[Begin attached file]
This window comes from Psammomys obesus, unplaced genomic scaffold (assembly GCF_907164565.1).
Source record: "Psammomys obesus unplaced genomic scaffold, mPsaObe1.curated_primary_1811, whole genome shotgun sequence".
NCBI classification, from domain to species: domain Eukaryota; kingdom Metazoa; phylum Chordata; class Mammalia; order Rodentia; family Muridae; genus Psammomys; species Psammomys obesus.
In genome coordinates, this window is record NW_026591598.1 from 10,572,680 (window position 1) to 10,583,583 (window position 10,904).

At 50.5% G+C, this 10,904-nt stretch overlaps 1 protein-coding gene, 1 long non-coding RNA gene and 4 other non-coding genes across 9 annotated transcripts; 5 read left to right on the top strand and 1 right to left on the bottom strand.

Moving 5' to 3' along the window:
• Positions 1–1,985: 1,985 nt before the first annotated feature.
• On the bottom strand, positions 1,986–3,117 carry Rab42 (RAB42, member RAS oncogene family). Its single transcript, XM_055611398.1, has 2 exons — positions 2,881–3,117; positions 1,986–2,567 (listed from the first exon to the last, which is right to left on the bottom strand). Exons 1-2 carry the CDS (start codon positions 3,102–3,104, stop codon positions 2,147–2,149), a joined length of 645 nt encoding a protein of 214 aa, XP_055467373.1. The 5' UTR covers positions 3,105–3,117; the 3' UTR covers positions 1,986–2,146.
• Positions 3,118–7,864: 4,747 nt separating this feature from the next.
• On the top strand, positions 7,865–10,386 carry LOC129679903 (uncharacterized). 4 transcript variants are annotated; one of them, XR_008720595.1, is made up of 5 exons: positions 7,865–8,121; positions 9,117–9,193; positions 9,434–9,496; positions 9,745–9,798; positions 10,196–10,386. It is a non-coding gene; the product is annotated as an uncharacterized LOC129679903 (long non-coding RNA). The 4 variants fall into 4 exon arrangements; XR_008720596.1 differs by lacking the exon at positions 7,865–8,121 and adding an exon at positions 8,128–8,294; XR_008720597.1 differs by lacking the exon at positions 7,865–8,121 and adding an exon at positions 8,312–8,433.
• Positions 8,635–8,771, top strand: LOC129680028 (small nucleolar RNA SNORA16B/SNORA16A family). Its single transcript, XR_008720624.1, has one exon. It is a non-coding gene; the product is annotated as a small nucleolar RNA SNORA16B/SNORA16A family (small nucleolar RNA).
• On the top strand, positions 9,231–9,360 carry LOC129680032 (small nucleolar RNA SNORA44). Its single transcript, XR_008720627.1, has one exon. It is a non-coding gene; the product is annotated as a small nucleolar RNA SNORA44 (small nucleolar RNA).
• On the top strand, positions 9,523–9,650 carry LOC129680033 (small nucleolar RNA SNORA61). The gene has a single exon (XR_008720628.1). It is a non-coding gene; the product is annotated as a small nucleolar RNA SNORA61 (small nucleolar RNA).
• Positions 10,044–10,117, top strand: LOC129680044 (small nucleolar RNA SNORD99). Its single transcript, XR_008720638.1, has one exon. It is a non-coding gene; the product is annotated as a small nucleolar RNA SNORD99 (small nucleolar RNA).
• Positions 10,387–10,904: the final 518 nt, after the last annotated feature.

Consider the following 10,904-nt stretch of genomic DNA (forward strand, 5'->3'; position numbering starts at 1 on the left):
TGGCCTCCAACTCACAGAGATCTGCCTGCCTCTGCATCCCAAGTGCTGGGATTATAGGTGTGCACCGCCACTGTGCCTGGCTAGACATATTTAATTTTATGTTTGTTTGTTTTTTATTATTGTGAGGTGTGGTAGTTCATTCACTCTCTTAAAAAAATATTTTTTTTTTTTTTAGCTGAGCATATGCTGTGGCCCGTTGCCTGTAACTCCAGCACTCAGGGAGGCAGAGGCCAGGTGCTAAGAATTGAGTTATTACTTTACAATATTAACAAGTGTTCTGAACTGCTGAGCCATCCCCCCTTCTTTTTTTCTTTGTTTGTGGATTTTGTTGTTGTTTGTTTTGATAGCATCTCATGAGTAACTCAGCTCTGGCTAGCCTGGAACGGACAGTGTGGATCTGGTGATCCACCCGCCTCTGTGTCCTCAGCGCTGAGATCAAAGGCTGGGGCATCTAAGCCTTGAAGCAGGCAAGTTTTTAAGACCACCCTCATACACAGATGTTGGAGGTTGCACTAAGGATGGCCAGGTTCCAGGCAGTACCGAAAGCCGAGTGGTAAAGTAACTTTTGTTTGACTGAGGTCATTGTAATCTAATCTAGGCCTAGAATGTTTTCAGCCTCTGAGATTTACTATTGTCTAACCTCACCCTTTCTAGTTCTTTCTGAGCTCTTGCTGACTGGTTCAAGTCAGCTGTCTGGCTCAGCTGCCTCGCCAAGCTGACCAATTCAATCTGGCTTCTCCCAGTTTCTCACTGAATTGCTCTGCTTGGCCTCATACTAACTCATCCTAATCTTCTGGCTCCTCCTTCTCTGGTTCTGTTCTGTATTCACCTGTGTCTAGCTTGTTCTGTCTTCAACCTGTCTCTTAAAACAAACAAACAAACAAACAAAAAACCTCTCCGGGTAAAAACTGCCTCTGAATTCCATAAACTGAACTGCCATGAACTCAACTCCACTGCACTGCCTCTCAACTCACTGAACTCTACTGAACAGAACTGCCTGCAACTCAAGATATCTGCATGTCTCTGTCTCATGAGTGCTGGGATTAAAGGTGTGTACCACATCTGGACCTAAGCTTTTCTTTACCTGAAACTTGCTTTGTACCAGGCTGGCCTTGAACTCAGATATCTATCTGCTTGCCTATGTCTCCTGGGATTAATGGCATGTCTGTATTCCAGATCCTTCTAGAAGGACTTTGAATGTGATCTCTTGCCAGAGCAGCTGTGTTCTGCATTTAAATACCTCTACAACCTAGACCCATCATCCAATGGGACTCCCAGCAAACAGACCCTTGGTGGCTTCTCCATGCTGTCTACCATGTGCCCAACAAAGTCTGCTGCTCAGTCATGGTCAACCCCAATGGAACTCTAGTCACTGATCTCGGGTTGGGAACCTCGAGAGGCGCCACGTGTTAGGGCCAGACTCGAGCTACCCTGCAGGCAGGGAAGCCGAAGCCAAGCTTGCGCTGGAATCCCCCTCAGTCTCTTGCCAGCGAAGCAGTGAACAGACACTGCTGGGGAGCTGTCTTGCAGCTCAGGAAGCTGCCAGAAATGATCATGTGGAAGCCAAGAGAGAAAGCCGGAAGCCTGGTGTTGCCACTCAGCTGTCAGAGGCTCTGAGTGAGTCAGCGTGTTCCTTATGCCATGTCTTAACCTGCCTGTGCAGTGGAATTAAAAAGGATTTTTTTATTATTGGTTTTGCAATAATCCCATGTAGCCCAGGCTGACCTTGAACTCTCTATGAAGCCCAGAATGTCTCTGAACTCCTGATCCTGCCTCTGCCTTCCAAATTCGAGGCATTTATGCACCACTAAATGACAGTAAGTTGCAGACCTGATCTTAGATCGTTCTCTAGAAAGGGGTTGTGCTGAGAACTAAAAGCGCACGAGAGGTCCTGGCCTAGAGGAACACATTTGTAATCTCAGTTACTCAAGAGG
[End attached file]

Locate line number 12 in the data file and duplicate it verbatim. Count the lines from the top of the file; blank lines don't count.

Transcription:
• On the top strand, positions 9,231–9,360 carry LOC129680032 (small nucleolar RNA SNORA44). Its single transcript, XR_008720627.1, has one exon. It is a non-coding gene; the product is annotated as a small nucleolar RNA SNORA44 (small nucleolar RNA).